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Explorer Geophysical Corner

For implementation, there remains a sometimes difficult phase of negotiation that is an essential part of the “Art of Exploration.” The following real life cases give a frontal view of the action of this particular stage of the exploration process.

American Association of Petroleum Geologists (AAPG)
Explorer Historical Highlights

Most contributions to the exploration community that get attention in articles and conventions concern the essential technical issues: petroleum geology, prospect/play risk analysis and volume expectation, economics, etc. However, once the prospect has been evaluated and the project is validated

American Association of Petroleum Geologists (AAPG)
Explorer Article

As the global energy sector gains momentum and companies enter licensing rounds, the need for quick access to data holds fundamental importance. Increasingly, operators large and small are turning to multiclient companies who have the information and images that help them make decisions about entering a new area.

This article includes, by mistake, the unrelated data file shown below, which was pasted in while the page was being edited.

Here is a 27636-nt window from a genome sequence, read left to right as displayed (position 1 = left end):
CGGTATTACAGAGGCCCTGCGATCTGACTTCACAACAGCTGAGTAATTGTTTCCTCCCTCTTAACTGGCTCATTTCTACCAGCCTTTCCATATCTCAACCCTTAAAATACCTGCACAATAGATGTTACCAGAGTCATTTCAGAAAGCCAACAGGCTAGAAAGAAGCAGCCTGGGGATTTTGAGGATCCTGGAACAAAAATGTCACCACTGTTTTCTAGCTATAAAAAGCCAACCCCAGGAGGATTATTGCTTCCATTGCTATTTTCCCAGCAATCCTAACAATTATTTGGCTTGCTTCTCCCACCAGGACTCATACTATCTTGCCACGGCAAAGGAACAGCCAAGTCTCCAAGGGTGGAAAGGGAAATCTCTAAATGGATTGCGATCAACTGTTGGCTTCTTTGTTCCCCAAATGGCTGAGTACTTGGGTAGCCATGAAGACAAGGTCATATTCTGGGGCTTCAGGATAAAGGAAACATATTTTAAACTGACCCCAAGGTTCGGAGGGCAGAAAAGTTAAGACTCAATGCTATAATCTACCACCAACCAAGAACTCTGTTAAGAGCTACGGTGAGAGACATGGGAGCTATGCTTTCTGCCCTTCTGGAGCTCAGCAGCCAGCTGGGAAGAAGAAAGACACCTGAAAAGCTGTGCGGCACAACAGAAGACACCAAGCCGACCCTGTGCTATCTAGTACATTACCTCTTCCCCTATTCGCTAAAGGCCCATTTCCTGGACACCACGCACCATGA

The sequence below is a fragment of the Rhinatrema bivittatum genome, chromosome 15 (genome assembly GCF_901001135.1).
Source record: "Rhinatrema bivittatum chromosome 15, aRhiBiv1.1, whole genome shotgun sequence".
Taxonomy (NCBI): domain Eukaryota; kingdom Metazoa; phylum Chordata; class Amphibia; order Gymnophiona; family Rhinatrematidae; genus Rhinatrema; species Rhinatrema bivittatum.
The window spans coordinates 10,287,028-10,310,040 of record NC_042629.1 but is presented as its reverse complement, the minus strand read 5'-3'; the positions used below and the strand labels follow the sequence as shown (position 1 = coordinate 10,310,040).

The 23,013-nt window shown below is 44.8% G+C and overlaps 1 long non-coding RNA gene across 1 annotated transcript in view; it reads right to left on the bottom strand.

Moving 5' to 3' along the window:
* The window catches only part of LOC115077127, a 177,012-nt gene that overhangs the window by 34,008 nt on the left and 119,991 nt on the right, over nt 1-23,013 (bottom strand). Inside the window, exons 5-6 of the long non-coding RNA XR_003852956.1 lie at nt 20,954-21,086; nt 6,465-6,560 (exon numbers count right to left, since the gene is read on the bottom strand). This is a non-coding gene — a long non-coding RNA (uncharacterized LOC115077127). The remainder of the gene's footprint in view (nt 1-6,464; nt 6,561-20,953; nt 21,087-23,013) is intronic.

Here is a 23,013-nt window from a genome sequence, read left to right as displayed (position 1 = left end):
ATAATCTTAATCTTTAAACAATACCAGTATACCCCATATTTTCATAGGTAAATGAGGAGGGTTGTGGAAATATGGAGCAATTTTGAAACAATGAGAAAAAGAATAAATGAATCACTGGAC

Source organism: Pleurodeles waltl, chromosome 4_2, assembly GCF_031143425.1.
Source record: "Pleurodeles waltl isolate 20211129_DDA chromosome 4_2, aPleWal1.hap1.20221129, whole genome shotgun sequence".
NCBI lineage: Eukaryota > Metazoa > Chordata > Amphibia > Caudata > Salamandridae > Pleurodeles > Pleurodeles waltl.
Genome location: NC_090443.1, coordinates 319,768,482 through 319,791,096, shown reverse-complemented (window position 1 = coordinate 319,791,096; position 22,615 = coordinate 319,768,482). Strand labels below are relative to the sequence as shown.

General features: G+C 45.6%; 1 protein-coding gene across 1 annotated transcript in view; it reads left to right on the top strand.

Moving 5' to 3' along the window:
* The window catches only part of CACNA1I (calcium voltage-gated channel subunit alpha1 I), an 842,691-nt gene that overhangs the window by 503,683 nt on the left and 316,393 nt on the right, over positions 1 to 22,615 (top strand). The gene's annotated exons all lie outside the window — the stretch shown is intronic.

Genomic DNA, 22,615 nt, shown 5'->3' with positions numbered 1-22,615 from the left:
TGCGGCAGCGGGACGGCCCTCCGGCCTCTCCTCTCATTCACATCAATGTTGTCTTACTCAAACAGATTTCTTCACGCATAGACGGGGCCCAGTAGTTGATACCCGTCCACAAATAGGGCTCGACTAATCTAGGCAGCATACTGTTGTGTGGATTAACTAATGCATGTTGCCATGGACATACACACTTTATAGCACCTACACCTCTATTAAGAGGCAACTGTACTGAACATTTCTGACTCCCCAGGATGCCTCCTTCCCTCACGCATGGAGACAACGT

American Association of Petroleum Geologists (AAPG)
Explorer Emphasis Article

“Undoubtedly, yes, the world must accelerate its transition to renewable energy. Cost is no longer a major barrier for renewables.” That’s Sir Mark Moody-Stuart, chairman of the United Nations Global Compact Foundation, an organization dedicated to finding what it calls “lasting solutions” to the world’s pressing global needs, including, for our purposes here, energy.

American Association of Petroleum Geologists (AAPG)